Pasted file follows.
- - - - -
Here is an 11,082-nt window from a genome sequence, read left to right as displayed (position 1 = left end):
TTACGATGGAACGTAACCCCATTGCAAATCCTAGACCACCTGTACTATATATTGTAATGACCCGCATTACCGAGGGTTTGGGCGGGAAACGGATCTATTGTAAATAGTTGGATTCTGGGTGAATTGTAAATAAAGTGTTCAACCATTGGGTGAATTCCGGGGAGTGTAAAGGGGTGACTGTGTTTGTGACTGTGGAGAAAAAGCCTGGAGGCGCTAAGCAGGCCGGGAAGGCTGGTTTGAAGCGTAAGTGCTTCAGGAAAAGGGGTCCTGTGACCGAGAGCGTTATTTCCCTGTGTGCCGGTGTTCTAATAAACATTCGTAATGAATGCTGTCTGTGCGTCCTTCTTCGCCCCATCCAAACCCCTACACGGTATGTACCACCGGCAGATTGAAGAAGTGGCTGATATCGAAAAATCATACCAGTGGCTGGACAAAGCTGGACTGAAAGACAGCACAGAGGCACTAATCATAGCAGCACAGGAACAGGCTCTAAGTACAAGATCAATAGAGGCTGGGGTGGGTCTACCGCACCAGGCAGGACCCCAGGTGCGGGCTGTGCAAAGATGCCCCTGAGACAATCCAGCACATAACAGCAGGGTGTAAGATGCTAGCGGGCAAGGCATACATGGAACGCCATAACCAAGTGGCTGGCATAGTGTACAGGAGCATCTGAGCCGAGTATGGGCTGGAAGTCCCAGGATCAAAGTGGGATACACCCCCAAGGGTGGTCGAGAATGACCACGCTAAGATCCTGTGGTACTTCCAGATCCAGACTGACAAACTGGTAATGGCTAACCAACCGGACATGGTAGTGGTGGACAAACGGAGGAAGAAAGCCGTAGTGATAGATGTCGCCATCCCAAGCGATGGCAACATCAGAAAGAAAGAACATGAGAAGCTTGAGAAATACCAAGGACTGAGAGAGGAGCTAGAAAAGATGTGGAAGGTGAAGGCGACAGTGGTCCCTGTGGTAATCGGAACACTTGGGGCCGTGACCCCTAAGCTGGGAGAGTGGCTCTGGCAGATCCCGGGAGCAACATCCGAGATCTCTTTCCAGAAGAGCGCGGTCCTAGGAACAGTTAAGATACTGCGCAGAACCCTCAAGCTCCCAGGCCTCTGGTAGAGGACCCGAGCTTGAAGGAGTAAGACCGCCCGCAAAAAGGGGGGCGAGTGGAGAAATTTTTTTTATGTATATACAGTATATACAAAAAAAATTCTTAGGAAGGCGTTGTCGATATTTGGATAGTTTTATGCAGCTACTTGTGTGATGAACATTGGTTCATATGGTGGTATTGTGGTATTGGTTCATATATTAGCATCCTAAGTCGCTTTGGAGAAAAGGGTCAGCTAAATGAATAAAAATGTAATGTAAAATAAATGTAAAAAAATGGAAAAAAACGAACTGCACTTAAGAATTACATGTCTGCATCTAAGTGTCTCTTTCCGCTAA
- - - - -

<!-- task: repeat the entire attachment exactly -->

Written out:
Here is an 11,082-nt window from a genome sequence, read left to right as displayed (position 1 = left end):
TTACGATGGAACGTAACCCCATTGCAAATCCTAGACCACCTGTACTATATATTGTAATGACCCGCATTACCGAGGGTTTGGGCGGGAAACGGATCTATTGTAAATAGTTGGATTCTGGGTGAATTGTAAATAAAGTGTTCAACCATTGGGTGAATTCCGGGGAGTGTAAAGGGGTGACTGTGTTTGTGACTGTGGAGAAAAAGCCTGGAGGCGCTAAGCAGGCCGGGAAGGCTGGTTTGAAGCGTAAGTGCTTCAGGAAAAGGGGTCCTGTGACCGAGAGCGTTATTTCCCTGTGTGCCGGTGTTCTAATAAACATTCGTAATGAATGCTGTCTGTGCGTCCTTCTTCGCCCCATCCAAACCCCTACACGGTATGTACCACCGGCAGATTGAAGAAGTGGCTGATATCGAAAAATCATACCAGTGGCTGGACAAAGCTGGACTGAAAGACAGCACAGAGGCACTAATCATAGCAGCACAGGAACAGGCTCTAAGTACAAGATCAATAGAGGCTGGGGTGGGTCTACCGCACCAGGCAGGACCCCAGGTGCGGGCTGTGCAAAGATGCCCCTGAGACAATCCAGCACATAACAGCAGGGTGTAAGATGCTAGCGGGCAAGGCATACATGGAACGCCATAACCAAGTGGCTGGCATAGTGTACAGGAGCATCTGAGCCGAGTATGGGCTGGAAGTCCCAGGATCAAAGTGGGATACACCCCCAAGGGTGGTCGAGAATGACCACGCTAAGATCCTGTGGTACTTCCAGATCCAGACTGACAAACTGGTAATGGCTAACCAACCGGACATGGTAGTGGTGGACAAACGGAGGAAGAAAGCCGTAGTGATAGATGTCGCCATCCCAAGCGATGGCAACATCAGAAAGAAAGAACATGAGAAGCTTGAGAAATACCAAGGACTGAGAGAGGAGCTAGAAAAGATGTGGAAGGTGAAGGCGACAGTGGTCCCTGTGGTAATCGGAACACTTGGGGCCGTGACCCCTAAGCTGGGAGAGTGGCTCTGGCAGATCCCGGGAGCAACATCCGAGATCTCTTTCCAGAAGAGCGCGGTCCTAGGAACAGTTAAGATACTGCGCAGAACCCTCAAGCTCCCAGGCCTCTGGTAGAGGACCCGAGCTTGAAGGAGTAAGACCGCCCGCAAAAAGGGGGGCGAGTGGAGAAATTTTTTTTATGTATATACAGTATATACAAAAAAAATTCTTAGGAAGGCGTTGTCGATATTTGGATAGTTTTATGCAGCTACTTGTGTGATGAACATTGGTTCATATGGTGGTATTGTGGTATTGGTTCATATATTAGCATCCTAAGTCGCTTTGGAGAAAAGGGTCAGCTAAATGAATAAAAATGTAATGTAAAATAAATGTAAAAAAATGGAAAAAAACGAACTGCACTTAAGAATTACATGTCTGCATCTAAGTGTCTCTTTCCGCTAA